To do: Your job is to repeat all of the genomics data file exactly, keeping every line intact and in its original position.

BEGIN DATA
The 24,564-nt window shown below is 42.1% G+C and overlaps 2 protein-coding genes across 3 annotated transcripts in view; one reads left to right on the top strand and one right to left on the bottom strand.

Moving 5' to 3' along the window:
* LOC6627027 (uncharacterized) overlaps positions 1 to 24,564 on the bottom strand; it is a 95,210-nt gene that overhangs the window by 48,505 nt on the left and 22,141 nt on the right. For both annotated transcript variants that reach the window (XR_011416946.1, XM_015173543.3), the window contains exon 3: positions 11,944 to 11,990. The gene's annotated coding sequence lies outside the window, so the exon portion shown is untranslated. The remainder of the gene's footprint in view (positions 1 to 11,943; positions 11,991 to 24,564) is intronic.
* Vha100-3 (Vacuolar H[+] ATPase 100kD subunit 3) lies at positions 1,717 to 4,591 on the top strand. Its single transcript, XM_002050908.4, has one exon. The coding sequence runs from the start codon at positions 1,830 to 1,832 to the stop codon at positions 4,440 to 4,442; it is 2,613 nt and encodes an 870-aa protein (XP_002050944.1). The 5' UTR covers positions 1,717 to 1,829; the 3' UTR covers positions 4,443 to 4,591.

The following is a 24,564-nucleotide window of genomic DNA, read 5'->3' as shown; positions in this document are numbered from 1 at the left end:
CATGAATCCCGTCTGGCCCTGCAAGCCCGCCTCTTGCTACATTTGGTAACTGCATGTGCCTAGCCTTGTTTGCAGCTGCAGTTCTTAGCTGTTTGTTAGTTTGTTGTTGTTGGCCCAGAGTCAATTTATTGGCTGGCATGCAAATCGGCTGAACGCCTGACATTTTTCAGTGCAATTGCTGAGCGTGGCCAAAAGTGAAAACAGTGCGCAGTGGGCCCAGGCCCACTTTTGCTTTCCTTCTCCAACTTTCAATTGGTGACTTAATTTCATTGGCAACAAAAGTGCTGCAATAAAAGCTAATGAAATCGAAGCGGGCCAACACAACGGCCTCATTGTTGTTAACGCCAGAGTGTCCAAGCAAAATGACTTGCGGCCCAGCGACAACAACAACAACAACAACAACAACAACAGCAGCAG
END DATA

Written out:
The 24,564-nt window shown below is 42.1% G+C and overlaps 2 protein-coding genes across 3 annotated transcripts in view; one reads left to right on the top strand and one right to left on the bottom strand.

Moving 5' to 3' along the window:
* LOC6627027 (uncharacterized) overlaps positions 1 to 24,564 on the bottom strand; it is a 95,210-nt gene that overhangs the window by 48,505 nt on the left and 22,141 nt on the right. For both annotated transcript variants that reach the window (XR_011416946.1, XM_015173543.3), the window contains exon 3: positions 11,944 to 11,990. The gene's annotated coding sequence lies outside the window, so the exon portion shown is untranslated. The remainder of the gene's footprint in view (positions 1 to 11,943; positions 11,991 to 24,564) is intronic.
* Vha100-3 (Vacuolar H[+] ATPase 100kD subunit 3) lies at positions 1,717 to 4,591 on the top strand. Its single transcript, XM_002050908.4, has one exon. The coding sequence runs from the start codon at positions 1,830 to 1,832 to the stop codon at positions 4,440 to 4,442; it is 2,613 nt and encodes an 870-aa protein (XP_002050944.1). The 5' UTR covers positions 1,717 to 1,829; the 3' UTR covers positions 4,443 to 4,591.

The following is a 24,564-nucleotide window of genomic DNA, read 5'->3' as shown; positions in this document are numbered from 1 at the left end:
CATGAATCCCGTCTGGCCCTGCAAGCCCGCCTCTTGCTACATTTGGTAACTGCATGTGCCTAGCCTTGTTTGCAGCTGCAGTTCTTAGCTGTTTGTTAGTTTGTTGTTGTTGGCCCAGAGTCAATTTATTGGCTGGCATGCAAATCGGCTGAACGCCTGACATTTTTCAGTGCAATTGCTGAGCGTGGCCAAAAGTGAAAACAGTGCGCAGTGGGCCCAGGCCCACTTTTGCTTTCCTTCTCCAACTTTCAATTGGTGACTTAATTTCATTGGCAACAAAAGTGCTGCAATAAAAGCTAATGAAATCGAAGCGGGCCAACACAACGGCCTCATTGTTGTTAACGCCAGAGTGTCCAAGCAAAATGACTTGCGGCCCAGCGACAACAACAACAACAACAACAACAACAACAGCAGCAG